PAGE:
- Associated Press - Sunday, June 7, 2015

CASPER, Wyo. (AP) - Some county commissions in Wyoming have picked sides in the political debate over whether states should take control of federal lands.

So far, the Big Horn, Natrona, Lincoln and Weston county commissions have aligned themselves with a Utah group that advocates for state control while the Teton and Albany commissions have adopted resolutions in favor of keeping the lands in federal hands.

Of Wyoming’s nearly 100,000 square miles, about 48 percent of it is federal land. If the state took control of it, access and revenue could change for good or ill - depending on the side of the debate a person falls.

Wyoming lawmakers began discussing the issue of public land ownership in 2013, and this year, they approved a study into the issue of state management of the lands, which would remain under federal ownership. The study excludes national parks and monuments, wilderness areas, tribal lands and Department of Defense lands.

People who favor state control are frustrated by the time it takes the feds to permit mineral development, which provides the bulk of state and local tax revenue. They think years of poor federal land policy has led to an explosion in wildfires. They argue that on statehood, the federal government promised to transfer ownership - something that happened in the eastern part of the country but not the West.

The movement is known as the Second Sagebrush Rebellion, named after a similar Western movement in the 1970s and 1980s. At the center of the movement is the American Lands Council, in suburban Salt Lake City.

Opponents, many of whom are avid outdoorsmen, are concerned access to hiking, hunting, fishing and other activities will be lost to mineral and agricultural development. They do not think the state has the cash to fight large wildfires, especially if oil or coal prices crash and money the state could generate from the lands slows to a trickle. They think the state’s chances to actually obtain the lands are nil.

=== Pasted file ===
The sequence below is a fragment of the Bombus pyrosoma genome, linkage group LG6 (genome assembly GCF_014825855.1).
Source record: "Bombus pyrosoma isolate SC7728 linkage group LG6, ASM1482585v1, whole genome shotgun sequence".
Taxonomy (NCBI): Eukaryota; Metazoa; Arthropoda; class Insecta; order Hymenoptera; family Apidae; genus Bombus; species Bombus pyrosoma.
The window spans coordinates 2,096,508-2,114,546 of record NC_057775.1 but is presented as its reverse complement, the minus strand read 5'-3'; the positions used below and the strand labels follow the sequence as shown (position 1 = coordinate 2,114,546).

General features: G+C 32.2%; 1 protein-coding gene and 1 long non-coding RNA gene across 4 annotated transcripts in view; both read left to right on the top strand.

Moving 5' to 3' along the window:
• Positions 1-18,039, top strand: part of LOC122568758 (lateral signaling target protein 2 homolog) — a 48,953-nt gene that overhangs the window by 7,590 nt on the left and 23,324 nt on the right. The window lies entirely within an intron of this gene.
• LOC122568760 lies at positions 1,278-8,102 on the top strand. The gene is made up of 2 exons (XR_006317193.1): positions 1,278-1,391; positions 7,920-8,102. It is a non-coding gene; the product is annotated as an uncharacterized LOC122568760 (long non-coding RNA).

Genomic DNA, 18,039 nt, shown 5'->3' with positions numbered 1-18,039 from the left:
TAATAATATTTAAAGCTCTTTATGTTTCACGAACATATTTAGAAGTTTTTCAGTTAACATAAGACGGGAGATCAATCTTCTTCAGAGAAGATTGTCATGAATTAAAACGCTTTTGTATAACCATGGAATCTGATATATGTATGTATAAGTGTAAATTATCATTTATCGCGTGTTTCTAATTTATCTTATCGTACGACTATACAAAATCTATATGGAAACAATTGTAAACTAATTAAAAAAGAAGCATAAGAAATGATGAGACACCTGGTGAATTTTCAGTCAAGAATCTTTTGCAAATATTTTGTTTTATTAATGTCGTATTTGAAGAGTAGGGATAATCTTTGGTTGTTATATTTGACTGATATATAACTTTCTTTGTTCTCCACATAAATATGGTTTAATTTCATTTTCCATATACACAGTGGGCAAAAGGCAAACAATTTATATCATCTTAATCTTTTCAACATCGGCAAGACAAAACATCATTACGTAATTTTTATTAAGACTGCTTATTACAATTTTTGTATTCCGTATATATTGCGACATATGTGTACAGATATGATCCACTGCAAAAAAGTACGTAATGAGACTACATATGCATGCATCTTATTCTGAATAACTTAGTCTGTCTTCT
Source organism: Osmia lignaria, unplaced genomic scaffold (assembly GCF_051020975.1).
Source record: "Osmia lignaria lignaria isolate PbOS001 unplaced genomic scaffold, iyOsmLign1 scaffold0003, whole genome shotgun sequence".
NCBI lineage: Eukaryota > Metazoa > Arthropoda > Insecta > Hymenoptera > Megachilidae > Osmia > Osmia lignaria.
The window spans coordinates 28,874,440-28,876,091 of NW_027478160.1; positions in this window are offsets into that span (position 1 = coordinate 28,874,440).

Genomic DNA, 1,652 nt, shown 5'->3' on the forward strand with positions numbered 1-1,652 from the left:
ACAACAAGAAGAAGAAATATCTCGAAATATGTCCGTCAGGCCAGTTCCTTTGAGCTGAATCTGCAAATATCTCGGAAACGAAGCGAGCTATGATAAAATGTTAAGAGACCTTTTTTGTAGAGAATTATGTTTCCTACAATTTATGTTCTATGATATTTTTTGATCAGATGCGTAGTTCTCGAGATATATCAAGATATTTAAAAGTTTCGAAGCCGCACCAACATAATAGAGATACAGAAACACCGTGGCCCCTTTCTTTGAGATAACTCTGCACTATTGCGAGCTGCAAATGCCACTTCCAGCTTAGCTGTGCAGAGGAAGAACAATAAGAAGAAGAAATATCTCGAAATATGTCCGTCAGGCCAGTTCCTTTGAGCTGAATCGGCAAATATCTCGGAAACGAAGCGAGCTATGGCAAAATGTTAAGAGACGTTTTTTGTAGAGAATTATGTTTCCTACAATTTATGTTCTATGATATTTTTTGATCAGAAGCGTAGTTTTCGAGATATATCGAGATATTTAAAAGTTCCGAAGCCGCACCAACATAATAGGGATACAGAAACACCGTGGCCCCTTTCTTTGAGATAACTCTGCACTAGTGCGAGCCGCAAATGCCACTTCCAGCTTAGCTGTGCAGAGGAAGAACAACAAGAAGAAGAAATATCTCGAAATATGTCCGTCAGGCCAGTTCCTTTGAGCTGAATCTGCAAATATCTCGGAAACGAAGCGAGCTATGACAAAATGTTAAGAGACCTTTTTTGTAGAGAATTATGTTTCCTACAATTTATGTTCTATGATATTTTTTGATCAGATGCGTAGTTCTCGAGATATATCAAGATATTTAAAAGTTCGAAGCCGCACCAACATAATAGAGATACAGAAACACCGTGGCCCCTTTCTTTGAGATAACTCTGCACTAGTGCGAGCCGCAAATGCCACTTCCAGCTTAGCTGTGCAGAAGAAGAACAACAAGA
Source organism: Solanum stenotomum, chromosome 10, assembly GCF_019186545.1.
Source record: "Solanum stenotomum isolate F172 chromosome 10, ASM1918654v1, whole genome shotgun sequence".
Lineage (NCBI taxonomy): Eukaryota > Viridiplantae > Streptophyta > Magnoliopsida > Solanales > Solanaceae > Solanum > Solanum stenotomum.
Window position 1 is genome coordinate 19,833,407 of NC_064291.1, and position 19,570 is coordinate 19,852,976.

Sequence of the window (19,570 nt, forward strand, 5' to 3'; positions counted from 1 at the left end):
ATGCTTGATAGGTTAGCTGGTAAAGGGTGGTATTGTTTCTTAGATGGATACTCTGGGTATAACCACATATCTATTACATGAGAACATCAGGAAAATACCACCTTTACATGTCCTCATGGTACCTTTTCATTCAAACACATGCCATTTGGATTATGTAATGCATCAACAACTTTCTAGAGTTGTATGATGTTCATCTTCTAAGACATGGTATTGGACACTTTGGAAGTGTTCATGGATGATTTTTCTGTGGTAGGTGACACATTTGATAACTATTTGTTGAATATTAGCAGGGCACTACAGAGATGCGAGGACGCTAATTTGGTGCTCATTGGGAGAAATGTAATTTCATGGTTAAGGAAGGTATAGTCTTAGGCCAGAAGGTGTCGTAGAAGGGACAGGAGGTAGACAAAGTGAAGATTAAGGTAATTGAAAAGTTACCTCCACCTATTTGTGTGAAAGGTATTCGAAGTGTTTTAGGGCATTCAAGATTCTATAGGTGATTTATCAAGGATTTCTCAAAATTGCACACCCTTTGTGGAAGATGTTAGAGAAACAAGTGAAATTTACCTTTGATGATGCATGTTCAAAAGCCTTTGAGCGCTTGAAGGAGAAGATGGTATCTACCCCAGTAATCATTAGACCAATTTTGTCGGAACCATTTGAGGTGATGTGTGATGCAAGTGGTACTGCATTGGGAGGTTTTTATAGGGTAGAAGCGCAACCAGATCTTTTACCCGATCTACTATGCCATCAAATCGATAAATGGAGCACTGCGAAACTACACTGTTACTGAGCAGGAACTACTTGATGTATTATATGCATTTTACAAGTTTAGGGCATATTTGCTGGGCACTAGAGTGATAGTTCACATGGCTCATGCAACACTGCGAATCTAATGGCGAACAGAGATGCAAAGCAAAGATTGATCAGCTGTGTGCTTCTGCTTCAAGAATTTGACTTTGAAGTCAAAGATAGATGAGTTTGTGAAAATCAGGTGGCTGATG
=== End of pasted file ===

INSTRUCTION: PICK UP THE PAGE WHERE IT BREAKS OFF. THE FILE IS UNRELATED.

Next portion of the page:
In general, Wyoming’s counties are opposed to a widespread takeover of federal lands, Pete Obermueller, executive director of the Wyoming County Commissioners Association, told the Casper Star-Tribune (https://bit.ly/1AYHEVK).

The association instead proposes a collaborative approach of looking at conflict areas, such as wilderness study areas, and working with county commissioners, recreation advocates, conservationists and others to craft legislation for more local control.

“It should be decided from the ground up and a legislative approach instead of this legal approach out of the American Lands Council of suing the federal government,” he said.

The Lands Council advocates a multi-faceted approach to state takeover, including litigation as necessary, according to its website.

Rep. David Miller, one of the leading advocates of state takeover, said he’s willing to write into law that Wyoming, if it ever obtains federal lands, will never sell them.

“Frankly, I don’t have a problem agreeing to that, if that’s what it takes for people on the federal control side to come around and support it,” the Riverton Republican said. “I don’t have a problem tacking that on.”

He believes federal land management is hurting sportsmen, especially since roads are being closed down.

But the Teton and Albany county resolutions note the importance of tourism from visitors drawn to the lands, the expertise of federal employees who live and pay taxes in local communities, and the need for federal money and expertise to suppress wildfires.

Ninety-seven percent of the land in Teton County is public, and mostly federal, while federal lands comprise 24 percent of Albany County.

“It’s definitely critical for our environment and economy and community that we keep those lands in public hands,” Teton Commission Chairwoman Melissa Turley said. “We think the most appropriate places is where they are: in federal lands.”

“I think it’s huge because I don’t think the state can afford it,” Albany County Commissioner Tim Chesnut said. “I know this county can’t afford it. Where are they (the state) going to get the money to manage it? It’s not cheap.”


Information from: Casper (Wyo.) Star-Tribune, https://www.trib.com

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